Designing rooms in your house is like raising children – the process isn’t going to be perfect regardless of the room/kid, but some of them are more of a struggle at different times in their lives/process than others. In this case, Charlie’s ROOM is my problem child. And I don’t even know why!!! It’s not odd-shaped, it doesn’t have awkward window placement or anything. Functionally it has no problems, but stylistically I was just STUMPED. Let’s recap:
When we moved in it looked like this, above. Totally fine, with a wall of pretty old windows. But we had some construction to do (see overall upstairs construction post here) so we added this little bathroom, which reduced the size of the room but really worked and most people who didn’t see it before thought it was how the house was built (yay!).
We chose the paint color for the whole house in one day, without really knowing ANYTHING about the design of most of the rooms. Charlie had a huge request for a green room. Great. I’m pretty into green these days and I was picturing a pretty olive.
Brian and I (and Ginny/Mel) did a paint deciding video and if you saw it you might remember the debate:
– The room has angled ceilings with no real stopping point or moulding so we thought at the time that we would have to paint the ceiling.
– Brian wanted a brighter green, Farrow and Ball’s
– Brian suggested doing two walls – the window wall and the wall opposite. I literally was unable to even put that in consideration and yes, we did get into a tiny on-camera awkward tiff about it. As much as I really try to respect his opinions (truly), every now and again, I wanna be like YO, DUDE, WHO WON DESIGNSTAR? ME OR YOU??? Which is hilarious because I wasn’t even particularly good at design back then.
Another note – if it didn’t have plaster walls and sloped ceiling and near the jack and jill which is wallpapered I probably would have chosen a dope paper. But Birdie’s room, our bathroom and their bathroom were all papered so I didn’t want it to be a fun wacky house where every single room had some crazy big wall statement – and yet I would probably go back in time and would have just chosen a paper that would have worked (something super super subtle with a tonal pattern, maybe?).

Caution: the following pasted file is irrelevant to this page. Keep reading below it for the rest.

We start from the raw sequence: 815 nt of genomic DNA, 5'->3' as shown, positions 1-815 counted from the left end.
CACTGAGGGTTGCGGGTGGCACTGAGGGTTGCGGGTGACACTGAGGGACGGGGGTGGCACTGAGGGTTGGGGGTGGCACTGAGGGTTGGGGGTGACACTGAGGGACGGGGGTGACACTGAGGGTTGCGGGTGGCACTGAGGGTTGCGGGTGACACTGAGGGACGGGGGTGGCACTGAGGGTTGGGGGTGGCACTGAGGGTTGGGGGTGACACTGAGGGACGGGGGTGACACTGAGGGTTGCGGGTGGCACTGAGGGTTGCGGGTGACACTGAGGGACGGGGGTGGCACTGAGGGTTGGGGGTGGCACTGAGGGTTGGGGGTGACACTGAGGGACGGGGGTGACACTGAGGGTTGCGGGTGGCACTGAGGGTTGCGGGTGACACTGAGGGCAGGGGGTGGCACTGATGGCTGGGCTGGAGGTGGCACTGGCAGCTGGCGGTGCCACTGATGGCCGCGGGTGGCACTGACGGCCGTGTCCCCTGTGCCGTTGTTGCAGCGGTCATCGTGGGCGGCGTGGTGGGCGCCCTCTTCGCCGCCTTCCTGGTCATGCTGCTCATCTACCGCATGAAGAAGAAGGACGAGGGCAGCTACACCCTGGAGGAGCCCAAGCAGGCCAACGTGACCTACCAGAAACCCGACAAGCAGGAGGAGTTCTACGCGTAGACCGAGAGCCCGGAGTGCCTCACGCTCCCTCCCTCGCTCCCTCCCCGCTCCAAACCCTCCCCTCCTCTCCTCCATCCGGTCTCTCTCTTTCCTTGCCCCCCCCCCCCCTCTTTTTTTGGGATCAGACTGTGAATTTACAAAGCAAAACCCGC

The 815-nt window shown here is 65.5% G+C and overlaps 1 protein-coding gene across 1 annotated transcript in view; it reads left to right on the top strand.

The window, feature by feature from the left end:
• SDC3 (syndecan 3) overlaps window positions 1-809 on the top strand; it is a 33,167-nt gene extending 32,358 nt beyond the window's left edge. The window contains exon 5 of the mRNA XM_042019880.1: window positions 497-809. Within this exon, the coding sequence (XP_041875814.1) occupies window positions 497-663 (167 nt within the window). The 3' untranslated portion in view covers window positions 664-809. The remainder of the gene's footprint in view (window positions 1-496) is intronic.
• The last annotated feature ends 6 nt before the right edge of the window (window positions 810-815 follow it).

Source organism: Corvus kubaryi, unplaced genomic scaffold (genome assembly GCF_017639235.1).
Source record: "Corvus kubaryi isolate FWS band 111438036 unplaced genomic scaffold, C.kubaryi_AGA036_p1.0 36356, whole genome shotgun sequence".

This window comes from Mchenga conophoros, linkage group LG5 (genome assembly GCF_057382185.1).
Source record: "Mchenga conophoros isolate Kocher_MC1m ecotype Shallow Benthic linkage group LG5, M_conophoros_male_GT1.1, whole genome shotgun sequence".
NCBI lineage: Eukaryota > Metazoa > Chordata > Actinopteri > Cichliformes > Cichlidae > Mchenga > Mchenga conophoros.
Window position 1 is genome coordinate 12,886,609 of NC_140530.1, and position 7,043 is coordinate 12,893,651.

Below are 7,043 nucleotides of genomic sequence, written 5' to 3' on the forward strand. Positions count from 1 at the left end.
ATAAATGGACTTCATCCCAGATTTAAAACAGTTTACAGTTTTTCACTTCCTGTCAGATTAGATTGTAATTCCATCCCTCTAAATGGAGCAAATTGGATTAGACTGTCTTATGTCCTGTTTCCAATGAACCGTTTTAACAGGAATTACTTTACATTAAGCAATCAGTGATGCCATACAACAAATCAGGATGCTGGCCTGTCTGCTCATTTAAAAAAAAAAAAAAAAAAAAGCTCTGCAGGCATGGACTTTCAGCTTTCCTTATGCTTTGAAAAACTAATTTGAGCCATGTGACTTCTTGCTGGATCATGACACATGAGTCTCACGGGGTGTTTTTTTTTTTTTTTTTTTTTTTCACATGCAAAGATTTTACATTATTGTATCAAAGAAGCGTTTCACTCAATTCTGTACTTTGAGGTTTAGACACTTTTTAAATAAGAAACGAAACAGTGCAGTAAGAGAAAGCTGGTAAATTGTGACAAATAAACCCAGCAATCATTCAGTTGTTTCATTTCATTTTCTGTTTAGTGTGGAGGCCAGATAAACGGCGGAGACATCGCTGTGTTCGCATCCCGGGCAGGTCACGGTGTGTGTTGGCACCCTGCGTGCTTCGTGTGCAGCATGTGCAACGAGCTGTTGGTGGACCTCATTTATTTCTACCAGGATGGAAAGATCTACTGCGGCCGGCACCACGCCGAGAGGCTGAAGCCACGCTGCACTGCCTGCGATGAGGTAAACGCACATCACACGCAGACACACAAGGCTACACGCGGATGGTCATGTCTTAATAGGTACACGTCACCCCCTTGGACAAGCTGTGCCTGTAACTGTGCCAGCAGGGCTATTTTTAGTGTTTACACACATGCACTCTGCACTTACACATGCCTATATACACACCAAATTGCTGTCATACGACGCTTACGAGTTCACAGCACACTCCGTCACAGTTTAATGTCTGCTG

So we compromised – the brighter green, but on the bottom half of the room and we’d add a chair rail so the top of the room would be and ceiling can remain white. I didn’t feel great about it but it was being painted the next day so I was like o’well, let’s see how this looks….
Instantly I was like, hmmm… but I didn’t know why I wasn’t psyched about it. It just felt kinda dated and not very happy.
His last room was one of my favorite in the old house. I loved stepping into that room every day and I knew that this room wasn’t going to have that emotional stomach flip already.
But we were moving fast to get into the house, and remember paint is not a big deal to replace. It’s not permanent, folks. Plus this stuff is good content…
So we kept it as is and moved along – knowing that I would probably change it at some point.
Here it is – Calke Green on the bottom and Ammonite paint on top. Nothing should be bad about this but it just wasn’t good. It felt like school colors and somehow dated. I did 1 million mood boards to make it work but even on a computer with unlimited furniture, lighting, rug and accessory choices I couldn’t make it work!
Look how depressed Bear is in there – and NO! Dalmatian! Don’t jump!! I could have definitely made this work, but I didn’t want to make it work. Part of me wanted to take the chair rail off completely but the problem is that the guys did SUCH a good job installing it and connecting it to the windows and doors. They said that they feared taking it off would damage the original window and door frames. GREAT. We were able to find moulding that matched those frames and that’s what they used, but it was thick and rounded so it took a lot of cutting, filling, patching, etc to have them look seamless.